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De-Mystery-fying Tropes

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Male detective takes fingerprints from bottleA mystery is a crime or puzzle that must be solved by the end of the story. It is critical to reader expectation and satisfaction that the culprit is discovered, and justice is seen to be done. The driving force is the main character’s quest to solve the mystery, creating intrigue until the climatic end when the antagonist’s identity is revealed. This is achieved through the protagonist’s intelligence, logical interpretation of clues, and sometimes luck, although red herrings are used to purposefully mislead and prevent readers from predicting the outcome. Most importantly, the author must play fair, so readers have every chance to solve the crime before the sleuth. 

Mystery subgenres are often confused with mystery tropes from their strong illustration, but they are not themselves tropes. Amazon and Barnes and Noble list categories of mystery sub-genres, such as amateur sleuth, private eye, and police procedural, etc, and even go deeper into sub-sub-genres like cozy-hobbies and crafts.  

Tropes are plot devices or themes within genres that readers have come to expect, where some are non-negotiable, while others can be used in a variety of ways. Mystery has a standard use of tropes, such as “the eccentric detective” or even “a locked room mystery,” and a possible list can be found on the website, TvTropes. Choosing them wisely can enable marketing, piquing reader attention and drumming up interest.

While tropes are unavoidable, they aren’t necessarily the same as cliches. “Ten Little Murder Victims” is a popular trope where an isolated group of people must find the killer amongst them before most of them die. In contrast, the clichéd “the police don’t know how to do their job” can be an overused and tired trope that lacks original thought if the author doesn’t add anything new. Even though tropes are entertaining, and readers have their favorites, there are also ones they dislike, especially when harmful—e.g., groups of people are negatively stereotyped. 

Choosing likeable tropes allows a greater chance of making them engaging, while writing with intention often crafts tropes in an original way. This elevates the story while avoiding it becoming cliché and unintentionally detracting. Subverting a cliché can freshen it so the reader does not get the expected result, such as “the butler did it,” where the butler is set up and the antagonist takes that opportunity to try to get away. An example of a cliché repurposed for a new audience is using a character type who doesn’t normally get to solve the crime, like a disabled protagonist.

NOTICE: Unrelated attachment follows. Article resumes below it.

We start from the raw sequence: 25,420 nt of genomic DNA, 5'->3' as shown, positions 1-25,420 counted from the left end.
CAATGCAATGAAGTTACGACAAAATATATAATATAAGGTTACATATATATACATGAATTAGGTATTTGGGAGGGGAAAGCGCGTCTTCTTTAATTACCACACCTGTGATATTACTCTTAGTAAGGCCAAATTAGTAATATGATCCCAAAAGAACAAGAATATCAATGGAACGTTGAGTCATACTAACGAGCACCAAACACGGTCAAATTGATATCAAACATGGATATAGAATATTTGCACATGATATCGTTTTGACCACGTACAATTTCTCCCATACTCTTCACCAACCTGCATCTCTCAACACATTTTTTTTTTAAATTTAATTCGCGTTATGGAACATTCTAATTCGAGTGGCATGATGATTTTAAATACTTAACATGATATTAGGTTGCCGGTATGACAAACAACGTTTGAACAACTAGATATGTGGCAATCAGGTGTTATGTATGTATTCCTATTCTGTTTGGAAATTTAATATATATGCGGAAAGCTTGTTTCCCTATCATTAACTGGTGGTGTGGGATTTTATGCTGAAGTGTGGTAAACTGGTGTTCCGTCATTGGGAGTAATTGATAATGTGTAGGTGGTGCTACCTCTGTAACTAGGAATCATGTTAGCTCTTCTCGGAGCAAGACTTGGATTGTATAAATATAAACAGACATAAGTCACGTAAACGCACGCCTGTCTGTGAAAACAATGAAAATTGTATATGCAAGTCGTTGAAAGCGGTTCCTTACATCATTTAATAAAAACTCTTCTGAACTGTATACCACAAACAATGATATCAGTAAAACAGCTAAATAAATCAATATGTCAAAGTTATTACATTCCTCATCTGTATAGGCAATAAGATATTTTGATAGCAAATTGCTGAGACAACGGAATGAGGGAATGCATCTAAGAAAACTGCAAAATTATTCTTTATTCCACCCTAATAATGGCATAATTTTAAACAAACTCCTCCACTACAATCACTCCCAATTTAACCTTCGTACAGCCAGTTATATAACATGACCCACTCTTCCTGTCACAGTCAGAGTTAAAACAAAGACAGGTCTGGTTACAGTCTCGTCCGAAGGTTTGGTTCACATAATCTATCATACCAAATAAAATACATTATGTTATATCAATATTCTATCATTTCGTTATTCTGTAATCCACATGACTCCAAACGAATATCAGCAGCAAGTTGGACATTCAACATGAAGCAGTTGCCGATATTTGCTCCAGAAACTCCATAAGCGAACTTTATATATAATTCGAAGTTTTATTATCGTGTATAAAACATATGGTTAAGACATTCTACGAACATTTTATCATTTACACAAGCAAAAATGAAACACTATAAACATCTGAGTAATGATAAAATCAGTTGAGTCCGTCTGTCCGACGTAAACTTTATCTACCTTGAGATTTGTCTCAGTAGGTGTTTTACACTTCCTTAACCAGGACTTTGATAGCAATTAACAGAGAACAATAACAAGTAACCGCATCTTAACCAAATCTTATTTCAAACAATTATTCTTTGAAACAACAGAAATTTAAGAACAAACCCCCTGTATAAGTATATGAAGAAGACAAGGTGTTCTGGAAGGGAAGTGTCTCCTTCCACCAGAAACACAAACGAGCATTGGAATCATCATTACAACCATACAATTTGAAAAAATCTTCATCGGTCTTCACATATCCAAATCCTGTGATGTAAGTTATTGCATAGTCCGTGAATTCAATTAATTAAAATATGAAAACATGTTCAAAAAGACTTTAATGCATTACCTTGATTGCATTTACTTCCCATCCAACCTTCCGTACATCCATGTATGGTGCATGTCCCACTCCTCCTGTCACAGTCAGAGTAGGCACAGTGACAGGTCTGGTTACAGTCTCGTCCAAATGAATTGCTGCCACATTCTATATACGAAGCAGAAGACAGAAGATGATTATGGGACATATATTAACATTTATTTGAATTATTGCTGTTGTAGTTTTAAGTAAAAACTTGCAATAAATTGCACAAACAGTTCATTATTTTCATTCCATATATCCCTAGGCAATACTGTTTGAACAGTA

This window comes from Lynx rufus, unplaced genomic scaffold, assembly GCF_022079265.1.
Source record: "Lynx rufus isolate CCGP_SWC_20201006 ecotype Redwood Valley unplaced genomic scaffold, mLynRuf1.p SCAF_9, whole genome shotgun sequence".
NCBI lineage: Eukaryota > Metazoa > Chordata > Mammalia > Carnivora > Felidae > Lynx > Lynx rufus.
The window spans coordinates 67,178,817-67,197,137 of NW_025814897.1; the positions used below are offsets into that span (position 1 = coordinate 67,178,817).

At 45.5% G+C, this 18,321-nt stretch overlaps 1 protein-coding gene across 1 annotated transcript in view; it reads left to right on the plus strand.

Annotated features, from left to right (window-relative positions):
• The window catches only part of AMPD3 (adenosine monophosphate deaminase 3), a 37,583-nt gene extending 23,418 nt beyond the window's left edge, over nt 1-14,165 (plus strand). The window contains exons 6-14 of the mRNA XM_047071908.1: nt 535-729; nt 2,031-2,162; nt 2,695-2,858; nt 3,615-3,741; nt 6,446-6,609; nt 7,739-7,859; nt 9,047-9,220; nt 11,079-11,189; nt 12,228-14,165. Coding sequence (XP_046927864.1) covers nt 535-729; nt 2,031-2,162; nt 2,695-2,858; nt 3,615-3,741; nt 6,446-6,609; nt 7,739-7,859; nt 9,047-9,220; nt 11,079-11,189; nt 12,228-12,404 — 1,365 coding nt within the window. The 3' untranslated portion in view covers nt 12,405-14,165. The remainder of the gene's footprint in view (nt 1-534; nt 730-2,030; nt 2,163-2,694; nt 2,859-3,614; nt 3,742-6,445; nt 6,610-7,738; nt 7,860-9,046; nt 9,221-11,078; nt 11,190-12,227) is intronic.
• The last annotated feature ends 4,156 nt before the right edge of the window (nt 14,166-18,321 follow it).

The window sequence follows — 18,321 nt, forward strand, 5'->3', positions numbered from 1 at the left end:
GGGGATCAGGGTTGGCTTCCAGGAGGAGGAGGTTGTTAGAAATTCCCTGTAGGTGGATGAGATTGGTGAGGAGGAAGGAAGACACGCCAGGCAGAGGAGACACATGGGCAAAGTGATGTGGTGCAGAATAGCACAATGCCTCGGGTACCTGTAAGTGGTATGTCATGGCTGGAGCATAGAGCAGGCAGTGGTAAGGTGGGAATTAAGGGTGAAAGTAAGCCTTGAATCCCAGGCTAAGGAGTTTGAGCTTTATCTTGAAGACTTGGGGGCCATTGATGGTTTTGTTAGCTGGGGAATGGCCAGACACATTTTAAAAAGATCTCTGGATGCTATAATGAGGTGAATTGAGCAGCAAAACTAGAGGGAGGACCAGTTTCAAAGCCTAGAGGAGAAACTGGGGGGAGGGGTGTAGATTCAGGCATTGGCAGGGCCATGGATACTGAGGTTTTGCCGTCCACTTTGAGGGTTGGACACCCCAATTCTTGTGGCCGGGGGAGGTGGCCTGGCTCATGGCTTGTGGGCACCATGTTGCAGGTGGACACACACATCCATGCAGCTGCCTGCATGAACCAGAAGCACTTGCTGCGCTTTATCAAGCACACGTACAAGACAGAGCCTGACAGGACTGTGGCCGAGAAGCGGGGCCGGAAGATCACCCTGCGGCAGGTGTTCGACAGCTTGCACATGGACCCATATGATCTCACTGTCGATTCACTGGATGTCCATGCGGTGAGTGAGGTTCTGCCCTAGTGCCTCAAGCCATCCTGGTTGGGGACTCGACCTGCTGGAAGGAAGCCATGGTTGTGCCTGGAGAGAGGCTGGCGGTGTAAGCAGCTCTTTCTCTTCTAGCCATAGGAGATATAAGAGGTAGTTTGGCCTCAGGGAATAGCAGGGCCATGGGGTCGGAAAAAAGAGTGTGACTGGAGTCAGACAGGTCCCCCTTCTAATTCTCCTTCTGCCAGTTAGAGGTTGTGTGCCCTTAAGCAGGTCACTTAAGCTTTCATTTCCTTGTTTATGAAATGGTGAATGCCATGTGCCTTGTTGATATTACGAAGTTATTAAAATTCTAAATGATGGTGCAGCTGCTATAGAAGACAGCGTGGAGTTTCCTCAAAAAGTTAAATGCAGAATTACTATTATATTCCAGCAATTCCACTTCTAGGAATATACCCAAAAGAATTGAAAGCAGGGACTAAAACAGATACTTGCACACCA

The film Knives Out used tropes associated with the mystery genre, including “a murder occurs on a large estate,” “they know more than they let on,” and “the heart of a person outweighs their deeds.” The “mysterious benefactor” trope was subverted when the killer hired the detective to frame the protagonist, and “the detective did suspect the protagonist but was going to let her off and rule as suicide” because of “the heart of the person outweighs their deeds” trope. (George Chrysostomou, Screenrant.com)     

Another subversion of a mystery trope is possibly the clueless mystery. Overall, readers like to play along with the protagonist, but in a clueless mystery, the audience is expected to sit back and follow the main character as they get to the bottom of things. This situation may have come about after readers complained the clues are too easy but can leave them feeling cheated due to being unable to beat the detective. Clearly then, tropes are a double-edged sword that must be wielded with both knowledge and caution. 

For more information on this topic, check out Craig Martelle’s Successful Indie Author Five-Minute Focus on Tropes vs Cliches or Jenna Moreci’s video on Tropes vs Cliches

Ten Mystery Tropes

1. The eccentric detective: the trope was popularized with the characters Sherlock Holmes and Hercule Poirot.

2. The protagonist is a suspect: creates the protagonist’s need to solve the crime and allows readers to experience the investigation from the main character’s point of view.

3. Hateful victim: any number of suspects who may have had an axe to grind to cause the victim’s death.

4. The snitch as cannon fodder: a safe-to-kill side character not integral to the main character team.

5. Isolated house party: where the cast are kept isolated and one of them is the killer.

6. Mistaken identity: a character is killed when they were thought to be someone else.

7. Never the obvious suspect: suspect has obvious motive and opportunity, but someone else is the culprit.

8. You meddling kids: the antagonist would’ve succeeded with their crime if it weren’t for the protagonist.

9. You wake up in a room: a character wakes up in an unfamiliar location.

10. Mystery magnet: the protagonist seems to attract mysteries.

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